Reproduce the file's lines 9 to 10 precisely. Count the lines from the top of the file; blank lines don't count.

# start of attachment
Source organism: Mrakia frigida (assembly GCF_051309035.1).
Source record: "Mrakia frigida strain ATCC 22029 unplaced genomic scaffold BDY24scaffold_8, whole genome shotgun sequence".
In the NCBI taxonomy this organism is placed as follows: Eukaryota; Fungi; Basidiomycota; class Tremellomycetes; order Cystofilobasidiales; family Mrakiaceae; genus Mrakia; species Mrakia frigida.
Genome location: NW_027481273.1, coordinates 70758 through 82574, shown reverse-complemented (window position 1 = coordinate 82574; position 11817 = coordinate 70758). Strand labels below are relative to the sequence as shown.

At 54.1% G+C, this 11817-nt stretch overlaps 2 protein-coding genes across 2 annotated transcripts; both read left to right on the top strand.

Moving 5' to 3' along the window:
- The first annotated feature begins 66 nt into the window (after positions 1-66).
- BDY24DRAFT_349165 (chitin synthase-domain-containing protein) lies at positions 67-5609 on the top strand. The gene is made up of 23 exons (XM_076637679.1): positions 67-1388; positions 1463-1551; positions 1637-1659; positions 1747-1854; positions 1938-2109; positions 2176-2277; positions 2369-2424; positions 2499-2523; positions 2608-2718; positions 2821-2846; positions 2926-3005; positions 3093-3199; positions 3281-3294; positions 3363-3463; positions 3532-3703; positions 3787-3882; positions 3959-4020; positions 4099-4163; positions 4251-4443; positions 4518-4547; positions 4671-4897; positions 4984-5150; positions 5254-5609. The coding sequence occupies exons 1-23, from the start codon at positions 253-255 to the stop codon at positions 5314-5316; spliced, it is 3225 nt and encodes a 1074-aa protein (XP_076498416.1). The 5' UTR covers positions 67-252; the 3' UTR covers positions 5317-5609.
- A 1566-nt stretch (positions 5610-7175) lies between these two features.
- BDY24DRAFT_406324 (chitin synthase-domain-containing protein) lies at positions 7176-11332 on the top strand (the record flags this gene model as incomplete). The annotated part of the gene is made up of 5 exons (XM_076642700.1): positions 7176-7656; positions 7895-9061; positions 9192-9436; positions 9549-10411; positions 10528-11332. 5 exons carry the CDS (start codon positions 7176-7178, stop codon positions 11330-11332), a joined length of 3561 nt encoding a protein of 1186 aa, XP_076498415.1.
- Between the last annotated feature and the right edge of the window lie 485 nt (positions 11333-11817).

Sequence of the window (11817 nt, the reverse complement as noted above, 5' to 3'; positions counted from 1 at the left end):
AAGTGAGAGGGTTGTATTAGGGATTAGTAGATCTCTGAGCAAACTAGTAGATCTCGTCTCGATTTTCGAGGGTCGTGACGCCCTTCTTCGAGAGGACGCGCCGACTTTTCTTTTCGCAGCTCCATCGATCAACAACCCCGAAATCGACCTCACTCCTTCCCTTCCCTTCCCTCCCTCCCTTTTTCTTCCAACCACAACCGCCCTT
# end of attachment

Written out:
- A 1566-nt stretch (positions 5610-7175) lies between these two features.
- BDY24DRAFT_406324 (chitin synthase-domain-containing protein) lies at positions 7176-11332 on the top strand (the record flags this gene model as incomplete). The annotated part of the gene is made up of 5 exons (XM_076642700.1): positions 7176-7656; positions 7895-9061; positions 9192-9436; positions 9549-10411; positions 10528-11332. 5 exons carry the CDS (start codon positions 7176-7178, stop codon positions 11330-11332), a joined length of 3561 nt encoding a protein of 1186 aa, XP_076498415.1.